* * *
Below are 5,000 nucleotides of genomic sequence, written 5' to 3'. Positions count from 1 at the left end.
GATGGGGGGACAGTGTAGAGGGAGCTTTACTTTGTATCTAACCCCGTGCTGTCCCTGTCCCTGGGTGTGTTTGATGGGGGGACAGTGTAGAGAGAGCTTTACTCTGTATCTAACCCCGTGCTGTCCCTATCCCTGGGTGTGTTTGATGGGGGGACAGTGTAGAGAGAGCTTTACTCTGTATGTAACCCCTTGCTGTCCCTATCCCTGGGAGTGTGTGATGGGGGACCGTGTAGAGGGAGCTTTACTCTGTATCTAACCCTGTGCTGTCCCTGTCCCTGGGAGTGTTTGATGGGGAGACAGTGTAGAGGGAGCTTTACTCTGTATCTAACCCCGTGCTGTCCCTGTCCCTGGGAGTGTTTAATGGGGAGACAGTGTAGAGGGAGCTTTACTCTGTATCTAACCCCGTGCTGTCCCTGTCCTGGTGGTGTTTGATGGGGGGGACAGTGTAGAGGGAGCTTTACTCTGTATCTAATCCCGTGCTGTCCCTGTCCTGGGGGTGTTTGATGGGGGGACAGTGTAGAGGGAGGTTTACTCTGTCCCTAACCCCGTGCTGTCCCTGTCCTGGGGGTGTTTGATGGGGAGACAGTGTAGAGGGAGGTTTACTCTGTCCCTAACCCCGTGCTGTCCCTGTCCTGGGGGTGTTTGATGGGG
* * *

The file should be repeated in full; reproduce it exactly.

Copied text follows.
Below are 5,000 nucleotides of genomic sequence, written 5' to 3'. Positions count from 1 at the left end.
GATGGGGGGACAGTGTAGAGGGAGCTTTACTTTGTATCTAACCCCGTGCTGTCCCTGTCCCTGGGTGTGTTTGATGGGGGGACAGTGTAGAGAGAGCTTTACTCTGTATCTAACCCCGTGCTGTCCCTATCCCTGGGTGTGTTTGATGGGGGGACAGTGTAGAGAGAGCTTTACTCTGTATGTAACCCCTTGCTGTCCCTATCCCTGGGAGTGTGTGATGGGGGACCGTGTAGAGGGAGCTTTACTCTGTATCTAACCCTGTGCTGTCCCTGTCCCTGGGAGTGTTTGATGGGGAGACAGTGTAGAGGGAGCTTTACTCTGTATCTAACCCCGTGCTGTCCCTGTCCCTGGGAGTGTTTAATGGGGAGACAGTGTAGAGGGAGCTTTACTCTGTATCTAACCCCGTGCTGTCCCTGTCCTGGTGGTGTTTGATGGGGGGGACAGTGTAGAGGGAGCTTTACTCTGTATCTAATCCCGTGCTGTCCCTGTCCTGGGGGTGTTTGATGGGGGGACAGTGTAGAGGGAGGTTTACTCTGTCCCTAACCCCGTGCTGTCCCTGTCCTGGGGGTGTTTGATGGGGAGACAGTGTAGAGGGAGGTTTACTCTGTCCCTAACCCCGTGCTGTCCCTGTCCTGGGGGTGTTTGATGGGG